My breakfast yesterday morning was a sleeve of saltine crackers in the Publix parking lot.
I woke up with a headache that could make a grown man cry. I swallowed three Advil before crawling out of bed and slapping Icy Hot on my forehead. That isn’t something I would normally do, but desperate times and all that…
I finally managed to take a hot shower, throw on my worst outfit and drive to the grocery store. I entered with wet hair, baggy basketball shorts, and a tight grimace on my face.
And then I went and sat in my car. I sat there pitifully eating a sleeve of saltine crackers, drinking a Coke Zero, and telling God that I had officially hit an all-time low.
I haven’t figured out what it means to have order in my life. That’s just the raw and honest truth of it. There was a time in my life that I had order, I had peace, I had a schedule, a plan, a routine.
For weeks my phone has blowing up every five minutes with demands, questions, events, meetings, plans, and I’ve been on the verge of a nervous breakdown.
I’ve realized I don’t know what it means to be honest.
Part of this comes from growing up in the South, where being blunt is somewhat forbidden (especially for little girls). It can often be labeled rude, and does not make you appear hospitable or agreeable.
You must aways find the perfect way to send your regrets, which means– the only acceptable reason for not going to something or doing something is because there is another life-or-death commitment/event that you cannot miss.
So, from a young age I learned not to say no because I didn’t want to do something, or do not have the capacity for it. I believed you must only say no if you’re saving orphans or helping old ladies at the grocery store.
And the church did very little to help me with this. There’s a notion of always having to do the Christian thing. There’s the right thing and then there’s what the church calls the Christian thing and they, I’m quickly learning, do not always coincide.
So, here I am, a bold and blunt individual who very clearly understands where she stands on most things, but who has been muzzled by “polite” southern culture and doing the Christian thing.
This is where chaos and being covered in cracker crumbs comes in. Rather than realizing that honesty will always trump presentation, I find myself making the dumbest excuses and telling everyone “I’ll get back to you” as a way to give myself ample amounts of time to figure out what the polite and Christian thing to do would be.
And then, begrudgingly, I will do that. Even if I hate it. I will inwardly whine the entire time. But at least I’ll have the false feeling of comfort that comes from believing that I did the polite and Christian thing (and knowing that Dolly Parton would be proud).
However, killing your honesty in order to make others happy is poison. One day, you’ll look around your life and see nothing but piles of perfectly formed excuses, all of them lies.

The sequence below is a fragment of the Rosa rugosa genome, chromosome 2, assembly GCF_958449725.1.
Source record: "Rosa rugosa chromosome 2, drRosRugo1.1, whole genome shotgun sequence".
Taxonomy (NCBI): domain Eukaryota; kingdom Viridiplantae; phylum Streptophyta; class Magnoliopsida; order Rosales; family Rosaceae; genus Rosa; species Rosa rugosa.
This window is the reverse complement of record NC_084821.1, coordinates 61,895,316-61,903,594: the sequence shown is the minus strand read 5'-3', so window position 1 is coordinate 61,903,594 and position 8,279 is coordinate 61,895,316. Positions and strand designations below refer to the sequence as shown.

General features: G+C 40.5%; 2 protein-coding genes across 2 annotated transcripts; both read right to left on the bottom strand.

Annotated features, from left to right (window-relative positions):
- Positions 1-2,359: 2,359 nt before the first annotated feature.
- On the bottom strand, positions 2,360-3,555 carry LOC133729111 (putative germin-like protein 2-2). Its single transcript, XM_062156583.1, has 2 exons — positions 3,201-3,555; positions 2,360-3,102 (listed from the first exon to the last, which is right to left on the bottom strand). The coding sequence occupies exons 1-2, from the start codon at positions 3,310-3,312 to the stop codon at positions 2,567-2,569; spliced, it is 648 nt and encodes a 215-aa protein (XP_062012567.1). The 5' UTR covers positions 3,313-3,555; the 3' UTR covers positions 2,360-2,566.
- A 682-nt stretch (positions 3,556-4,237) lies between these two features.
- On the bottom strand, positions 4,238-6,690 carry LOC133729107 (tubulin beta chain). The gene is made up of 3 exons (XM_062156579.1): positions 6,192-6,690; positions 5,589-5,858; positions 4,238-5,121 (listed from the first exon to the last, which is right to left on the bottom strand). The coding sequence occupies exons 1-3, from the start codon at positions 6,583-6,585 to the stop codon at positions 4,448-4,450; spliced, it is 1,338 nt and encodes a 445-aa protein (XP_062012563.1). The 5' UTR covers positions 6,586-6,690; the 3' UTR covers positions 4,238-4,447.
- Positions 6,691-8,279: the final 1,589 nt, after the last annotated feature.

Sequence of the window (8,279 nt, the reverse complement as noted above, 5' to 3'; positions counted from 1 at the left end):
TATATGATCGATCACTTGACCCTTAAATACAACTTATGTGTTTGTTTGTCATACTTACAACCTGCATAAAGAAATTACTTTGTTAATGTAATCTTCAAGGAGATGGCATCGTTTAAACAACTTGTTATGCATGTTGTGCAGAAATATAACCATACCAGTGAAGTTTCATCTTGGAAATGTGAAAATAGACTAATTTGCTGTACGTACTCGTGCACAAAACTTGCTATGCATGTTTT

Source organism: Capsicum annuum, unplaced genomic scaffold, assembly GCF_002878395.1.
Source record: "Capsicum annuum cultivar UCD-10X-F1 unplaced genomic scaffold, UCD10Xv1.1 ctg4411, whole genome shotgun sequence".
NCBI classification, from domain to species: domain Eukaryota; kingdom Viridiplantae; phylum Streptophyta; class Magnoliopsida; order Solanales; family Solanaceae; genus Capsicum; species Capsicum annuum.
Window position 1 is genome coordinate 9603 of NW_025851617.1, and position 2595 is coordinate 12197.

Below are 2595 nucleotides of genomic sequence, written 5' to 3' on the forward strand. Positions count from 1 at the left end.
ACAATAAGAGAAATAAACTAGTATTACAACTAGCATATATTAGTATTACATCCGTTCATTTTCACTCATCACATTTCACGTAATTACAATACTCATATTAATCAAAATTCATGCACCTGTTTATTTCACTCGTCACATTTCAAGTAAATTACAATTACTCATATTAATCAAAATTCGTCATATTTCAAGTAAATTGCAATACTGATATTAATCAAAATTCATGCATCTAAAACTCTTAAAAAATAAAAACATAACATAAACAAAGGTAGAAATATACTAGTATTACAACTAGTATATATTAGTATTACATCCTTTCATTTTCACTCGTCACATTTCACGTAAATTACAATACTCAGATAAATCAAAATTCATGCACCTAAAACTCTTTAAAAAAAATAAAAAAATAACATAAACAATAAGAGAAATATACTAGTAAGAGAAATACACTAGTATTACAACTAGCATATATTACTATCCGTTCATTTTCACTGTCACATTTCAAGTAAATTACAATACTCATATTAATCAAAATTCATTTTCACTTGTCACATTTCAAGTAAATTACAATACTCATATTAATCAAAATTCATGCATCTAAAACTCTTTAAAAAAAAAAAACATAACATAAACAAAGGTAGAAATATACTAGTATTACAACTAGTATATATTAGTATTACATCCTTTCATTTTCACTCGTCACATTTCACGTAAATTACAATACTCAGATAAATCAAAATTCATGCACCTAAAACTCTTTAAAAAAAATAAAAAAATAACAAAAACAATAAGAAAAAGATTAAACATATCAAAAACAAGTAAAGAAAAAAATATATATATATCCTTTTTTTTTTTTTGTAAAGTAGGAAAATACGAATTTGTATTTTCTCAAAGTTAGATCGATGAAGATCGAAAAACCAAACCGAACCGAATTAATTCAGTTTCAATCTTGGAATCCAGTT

Saying I can’t or I don’t want to is not rude and not un-Christian.
This is a truth that I’ll probably wrestle with for the rest of my life. I’ve spent twenty-four years of believing the opposite, so it will probably take a while to re-learn a different way.
Neglecting our health and sanity and refusing to be honest about where we are is what breeds chaos in our lives. We find ourselves unable to say yes and no to things because we sacrifice what is necessary for what is acceptable to others. We can frequently find ourselves lying, but convinced that it’s for “the good reason” of not hurting someone else.
I’m terrified to disappoint people, to hurt them, to let them down. I am terrified of being bad at commitment.
This became clear to me when I was in a season of attending three churches in the same day. I would go to a 10 am service, drive twenty-minutes and go to a noon service, and then eat lunch and then drive thirty-minutes and go to a 6 pm service.
This went on for months. I spent so much money on gas and so much time sitting on pews that it’s a miracle I didn’t end up homeless and in a back brace.
All because I didn’t know how to disappoint people. I didn’t know how to accept my limits. I didn’t know how to be human. I didn’t know how to say “I can’t…”
What I’m seeing is that running away, making excuses, and just being polite aren’t my only options and they’re certainly not the best ones.
Learning to be honest, humble, and human is what’s required of us. We are to be loving in our responses, but that doesn’t mean lying to spare feelings or to make others happy. It means sometimes simply saying, I can’t or I don’t want to and knowing that our reasons won’t always expand beyond that.
I’m also realizing that all the hiding and the time spent making up excuses will drain you from actually doing the things you need to do.
I’m trying to become a person who answers honestly. Knowing that it might not get praise, it might be disappointing, and it might not be agreeable, but I’m learning that loving people by granting them my honesty truly is the best policy.